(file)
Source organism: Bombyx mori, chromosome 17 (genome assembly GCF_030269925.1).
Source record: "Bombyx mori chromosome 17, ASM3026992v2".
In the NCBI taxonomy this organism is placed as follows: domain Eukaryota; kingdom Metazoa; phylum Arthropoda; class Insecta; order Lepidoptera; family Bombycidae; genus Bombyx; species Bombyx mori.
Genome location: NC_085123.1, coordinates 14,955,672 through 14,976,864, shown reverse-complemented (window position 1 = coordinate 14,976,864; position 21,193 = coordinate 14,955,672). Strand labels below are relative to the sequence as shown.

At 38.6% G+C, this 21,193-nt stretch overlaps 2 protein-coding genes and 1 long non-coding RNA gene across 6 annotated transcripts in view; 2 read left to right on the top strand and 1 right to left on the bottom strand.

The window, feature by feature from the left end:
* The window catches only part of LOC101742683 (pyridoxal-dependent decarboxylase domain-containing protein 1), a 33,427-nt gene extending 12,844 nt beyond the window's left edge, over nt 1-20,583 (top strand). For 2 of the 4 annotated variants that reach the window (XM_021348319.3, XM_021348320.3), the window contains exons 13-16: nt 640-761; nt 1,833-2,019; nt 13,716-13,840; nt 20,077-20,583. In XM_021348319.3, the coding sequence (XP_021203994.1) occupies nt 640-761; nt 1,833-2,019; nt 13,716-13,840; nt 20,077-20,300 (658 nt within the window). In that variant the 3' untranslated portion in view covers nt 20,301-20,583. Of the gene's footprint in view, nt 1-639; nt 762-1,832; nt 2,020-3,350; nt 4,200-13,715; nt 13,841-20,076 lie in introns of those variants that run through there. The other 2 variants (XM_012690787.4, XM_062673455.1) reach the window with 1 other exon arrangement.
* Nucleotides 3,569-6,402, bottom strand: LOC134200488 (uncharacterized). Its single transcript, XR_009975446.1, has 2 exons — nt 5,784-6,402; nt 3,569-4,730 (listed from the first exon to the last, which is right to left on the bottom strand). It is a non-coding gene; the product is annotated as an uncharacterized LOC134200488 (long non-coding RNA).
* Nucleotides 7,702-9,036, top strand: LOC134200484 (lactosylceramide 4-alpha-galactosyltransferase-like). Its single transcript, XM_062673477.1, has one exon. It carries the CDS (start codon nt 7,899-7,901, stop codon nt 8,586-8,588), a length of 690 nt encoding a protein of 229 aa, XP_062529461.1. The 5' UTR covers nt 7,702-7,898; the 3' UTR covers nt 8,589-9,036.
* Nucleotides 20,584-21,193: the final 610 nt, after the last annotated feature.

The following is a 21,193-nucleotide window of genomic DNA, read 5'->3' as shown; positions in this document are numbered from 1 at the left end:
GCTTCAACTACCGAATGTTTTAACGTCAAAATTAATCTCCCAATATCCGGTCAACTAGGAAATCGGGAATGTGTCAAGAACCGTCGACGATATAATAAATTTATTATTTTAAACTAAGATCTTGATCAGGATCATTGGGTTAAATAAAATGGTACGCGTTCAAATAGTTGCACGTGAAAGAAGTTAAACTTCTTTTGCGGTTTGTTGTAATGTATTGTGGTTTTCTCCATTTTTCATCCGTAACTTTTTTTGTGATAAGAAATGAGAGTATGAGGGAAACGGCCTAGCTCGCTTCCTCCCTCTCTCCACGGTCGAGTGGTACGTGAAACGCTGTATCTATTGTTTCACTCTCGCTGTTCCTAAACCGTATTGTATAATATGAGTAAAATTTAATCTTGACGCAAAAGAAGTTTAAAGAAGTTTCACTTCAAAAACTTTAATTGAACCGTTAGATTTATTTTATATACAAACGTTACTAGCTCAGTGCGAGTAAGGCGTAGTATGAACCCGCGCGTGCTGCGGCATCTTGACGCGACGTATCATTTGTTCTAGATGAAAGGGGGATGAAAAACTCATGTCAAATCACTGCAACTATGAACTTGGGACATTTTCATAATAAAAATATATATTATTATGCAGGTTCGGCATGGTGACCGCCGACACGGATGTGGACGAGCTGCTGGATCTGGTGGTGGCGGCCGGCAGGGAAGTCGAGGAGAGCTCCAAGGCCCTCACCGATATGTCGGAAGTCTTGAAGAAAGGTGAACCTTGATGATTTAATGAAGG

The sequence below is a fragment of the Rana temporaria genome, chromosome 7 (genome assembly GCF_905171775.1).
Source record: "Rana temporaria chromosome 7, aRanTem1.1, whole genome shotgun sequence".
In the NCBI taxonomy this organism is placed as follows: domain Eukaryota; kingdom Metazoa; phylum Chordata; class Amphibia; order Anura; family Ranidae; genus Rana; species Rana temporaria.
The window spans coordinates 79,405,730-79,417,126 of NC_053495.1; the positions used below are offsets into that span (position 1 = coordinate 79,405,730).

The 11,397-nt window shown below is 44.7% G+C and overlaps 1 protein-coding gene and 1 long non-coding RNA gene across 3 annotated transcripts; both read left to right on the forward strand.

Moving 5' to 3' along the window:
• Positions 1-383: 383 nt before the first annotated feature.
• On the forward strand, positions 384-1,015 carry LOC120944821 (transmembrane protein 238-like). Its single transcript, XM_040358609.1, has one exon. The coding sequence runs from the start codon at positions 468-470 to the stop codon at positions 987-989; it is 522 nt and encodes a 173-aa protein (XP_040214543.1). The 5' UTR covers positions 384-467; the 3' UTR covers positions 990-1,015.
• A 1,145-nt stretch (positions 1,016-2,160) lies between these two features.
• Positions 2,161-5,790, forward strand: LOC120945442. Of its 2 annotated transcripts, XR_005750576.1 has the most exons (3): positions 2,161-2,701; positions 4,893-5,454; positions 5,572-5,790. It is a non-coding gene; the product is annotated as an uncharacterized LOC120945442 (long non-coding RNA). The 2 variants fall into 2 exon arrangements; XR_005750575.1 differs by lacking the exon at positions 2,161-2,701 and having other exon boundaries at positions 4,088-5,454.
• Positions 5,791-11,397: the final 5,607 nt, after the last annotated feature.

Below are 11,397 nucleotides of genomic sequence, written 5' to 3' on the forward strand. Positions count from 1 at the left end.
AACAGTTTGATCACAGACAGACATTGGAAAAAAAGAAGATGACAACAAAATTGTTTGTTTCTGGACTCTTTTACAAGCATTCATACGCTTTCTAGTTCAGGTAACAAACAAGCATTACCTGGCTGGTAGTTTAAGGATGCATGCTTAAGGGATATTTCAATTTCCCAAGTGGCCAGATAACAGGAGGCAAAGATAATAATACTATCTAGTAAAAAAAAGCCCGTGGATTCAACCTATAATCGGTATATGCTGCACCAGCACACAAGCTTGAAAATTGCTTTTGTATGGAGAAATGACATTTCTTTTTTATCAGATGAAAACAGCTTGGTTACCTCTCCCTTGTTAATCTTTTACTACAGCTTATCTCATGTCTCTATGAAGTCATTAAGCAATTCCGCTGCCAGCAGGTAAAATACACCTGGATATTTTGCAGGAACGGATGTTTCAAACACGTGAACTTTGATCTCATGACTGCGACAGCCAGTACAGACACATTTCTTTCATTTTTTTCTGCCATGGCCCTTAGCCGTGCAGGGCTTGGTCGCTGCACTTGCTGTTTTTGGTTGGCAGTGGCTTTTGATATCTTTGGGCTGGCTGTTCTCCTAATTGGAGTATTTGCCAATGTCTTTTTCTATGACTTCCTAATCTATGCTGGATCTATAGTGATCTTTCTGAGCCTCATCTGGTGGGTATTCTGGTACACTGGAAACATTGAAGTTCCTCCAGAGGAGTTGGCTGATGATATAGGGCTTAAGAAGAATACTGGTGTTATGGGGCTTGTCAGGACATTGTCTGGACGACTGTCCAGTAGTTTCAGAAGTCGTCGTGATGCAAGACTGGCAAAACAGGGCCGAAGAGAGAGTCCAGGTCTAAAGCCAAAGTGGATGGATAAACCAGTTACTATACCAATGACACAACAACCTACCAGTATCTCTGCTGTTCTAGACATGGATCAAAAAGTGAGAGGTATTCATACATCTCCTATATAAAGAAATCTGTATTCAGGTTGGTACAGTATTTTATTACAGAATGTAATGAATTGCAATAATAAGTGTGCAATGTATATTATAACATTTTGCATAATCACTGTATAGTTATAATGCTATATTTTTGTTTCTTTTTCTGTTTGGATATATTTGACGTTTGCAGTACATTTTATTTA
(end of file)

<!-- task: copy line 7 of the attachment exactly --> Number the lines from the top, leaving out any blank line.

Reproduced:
* The window catches only part of LOC101742683 (pyridoxal-dependent decarboxylase domain-containing protein 1), a 33,427-nt gene extending 12,844 nt beyond the window's left edge, over nt 1-20,583 (top strand). For 2 of the 4 annotated variants that reach the window (XM_021348319.3, XM_021348320.3), the window contains exons 13-16: nt 640-761; nt 1,833-2,019; nt 13,716-13,840; nt 20,077-20,583. In XM_021348319.3, the coding sequence (XP_021203994.1) occupies nt 640-761; nt 1,833-2,019; nt 13,716-13,840; nt 20,077-20,300 (658 nt within the window). In that variant the 3' untranslated portion in view covers nt 20,301-20,583. Of the gene's footprint in view, nt 1-639; nt 762-1,832; nt 2,020-3,350; nt 4,200-13,715; nt 13,841-20,076 lie in introns of those variants that run through there. The other 2 variants (XM_012690787.4, XM_062673455.1) reach the window with 1 other exon arrangement.